I accepted the friend request but was unable to exchange messages with her right away.
It was the end of July before I remembered to write to her before leaving for our family vacation.
(On my list of things to do before leaving: stop the mail, contact the dog sitter, clean the bathrooms, write to Claudine)
When she responded, she told me that she was having health problems.
Serious ones. The type with the stages.
By the time our correspondence continued, I was already in Florida-- but because of the nature of her personal news, I did not mention that I was on vacation.
I think I withheld that information because it felt out of place in a conversation about chemotherapy.
Claudine mentioned that Augie was going to visit her from Texas in a few days.
I was happy for her. I even requested that they take pictures of Augie's visit.
Before I signed off, I told her that I was going to pray for her. And I did.
That evening, I told Steve about my friend's condition and he confirmed that it was grave.
While I was in Florida, I made a conscious decision not to post pictures online.
I was trying to be present, and in the moment--instead of focusing on the perfectly staged shot to share with friends. I stuck to this decision until six days into the trip I felt the urge to post this photo of Steve on Facebook. (Something about the beauty of the double rainbows and the symbol of God’s promise)
Suddenly I received a message from Claudine:
“Are you in Tampa?” she inquired.
I said, "yes, I've been here since Saturday. Tomorrow is our last full day here. We leave Saturday morning. Why?"
She said, "Augie is here with me, and she said that you posted a picture saying that you are here too."
I was so confused.
All this while I thought that Claudine still lived in Los Angeles.
I had no idea that while we were chatting earlier in the week--that we were already in the same city. Claudine was excited that I was in town, but because she had chemotherapy scheduled for the next morning, she wanted Augie to be able to see me. She offered that Augie drive her car while she was at her session.
I told her that I would go to see them, because I wanted to see her.
I asked Steve because I don’t drive well in unfamiliar cities
Steve agreed to take me, (which in itself is a miracle as Steve is not a morning person)
The next morning, although we hit traffic and sudden torrential rain, we got to Claudine’s house on time. The moment I stepped in, for some reason, Claudine, Augie and I started laughing about one
thing after another. Our time together was brief but filled with so much joy.
We chatted, laughed and teased each other non-stop until Claudine excused herself to get ready for her appointment.
While Claudine was in the shower, out-of-the-blue Augie suddenly asked me,
“What made you come?”
I asked, "you mean here for vacation?”
She said--“no, here, this morning.”
I looked at her and said: “I wanted to pray for her.”
Augie’s already large eyes got even larger as she said, "Chesca. This is why I decided to come too.”
"I wanted to pray with her because “When two or more are gathered...” Augie started to say...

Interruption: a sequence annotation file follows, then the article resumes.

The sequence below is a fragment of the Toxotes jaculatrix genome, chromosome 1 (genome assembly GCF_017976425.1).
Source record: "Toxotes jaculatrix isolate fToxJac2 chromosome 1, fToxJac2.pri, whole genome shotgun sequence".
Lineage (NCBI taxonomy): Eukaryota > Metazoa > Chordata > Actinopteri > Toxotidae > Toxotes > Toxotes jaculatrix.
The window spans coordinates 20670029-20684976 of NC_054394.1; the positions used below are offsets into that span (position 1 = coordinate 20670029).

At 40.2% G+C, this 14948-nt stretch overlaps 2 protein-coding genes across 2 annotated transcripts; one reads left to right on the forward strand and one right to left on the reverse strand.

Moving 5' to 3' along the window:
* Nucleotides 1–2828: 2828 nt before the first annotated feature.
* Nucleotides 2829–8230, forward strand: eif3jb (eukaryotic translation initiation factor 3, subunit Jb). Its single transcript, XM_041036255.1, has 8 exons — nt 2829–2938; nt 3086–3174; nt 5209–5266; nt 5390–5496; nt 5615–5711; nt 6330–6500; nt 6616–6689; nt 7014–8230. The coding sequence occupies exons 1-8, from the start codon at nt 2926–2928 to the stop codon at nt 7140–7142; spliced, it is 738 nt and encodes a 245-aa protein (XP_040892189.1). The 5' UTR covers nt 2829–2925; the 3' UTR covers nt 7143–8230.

I interrupted her:
“...There I am in their midst.” (-Matt 18:20)
I don’t know how to put into words the experience of praying with Claudine and Augie that morning, amidst the mist and steam of Claudine’s after-shower bathroom.
(It was the only private place we had as Steve, Claudine’s family and guests were in the living room)
The three of us held each other praying for healing, with uncontrollable tears streaming down our faces.
By the time we were done praying--there was a serenely peaceful look on Claudine’s face that I shall
Last week, I made the 300 mile drive to visit my mother for her birthday.
Right before I pulled out of my driveway, I got a message from Augie telling me that Claudine needed prayers.
I spent the next 5 hours of my drive, praying for Claudine.
I was unsure of exactly what to pray for.
I prayed for miraculous healing, but I also prayed for God’s Will for her and that if she was to go, that she transitioned peacefully without suffering.
I wish that this is the part where I report a miracle, that Claudine defied all medical prognosis and is well today.
But that is not the case.
A few hours later, as I was in the middle of planting a huge flowering Chrysanthemum plant for my mom in honor of her 85th birthday, I got the message from Augie telling me that Claudine had passed away.
She was 45 years old.
I’ve been pondering, processing and trying to figure out what that whole experience was all about.
What I do know is that, although I was not close to Claudine, being drawn to contact her and see her 41 days before her death has left me with an unmistakeable gift that I hope I never forget.
The peace, joy and confidence I saw in her eyes gave me so much comfort.
It somehow reminded me that a lot of what makes me crazy on a daily basis, does not really matter.
While this may sound like I am giving up on life, on the contrary, I feel compelled to keep doing my best but to do so while surrendering the outcome.
I hope that I become as calm as her when I near the end of my life...or at the very least in my life today as I live through the experience of parenting teenagers.
Seeing Claudine smile ever so sweetly as she was dealing with her terminal illness has pushed me to assess my approach to each day.
I am grateful that my Claudine Experience is encouraging me to:
1. Give up worry.
3. Do my best in all I do, but let go of all expectations.
4. Stop wrestling with life.
5. Live fearlessly and with great faith in God.
6. Have only good intentions in all I do
7. Let go of my ego
8. Keep my mind and heart open
10. Just do it.
(For my friend Claudine: 1/19/1970-9/10/2015)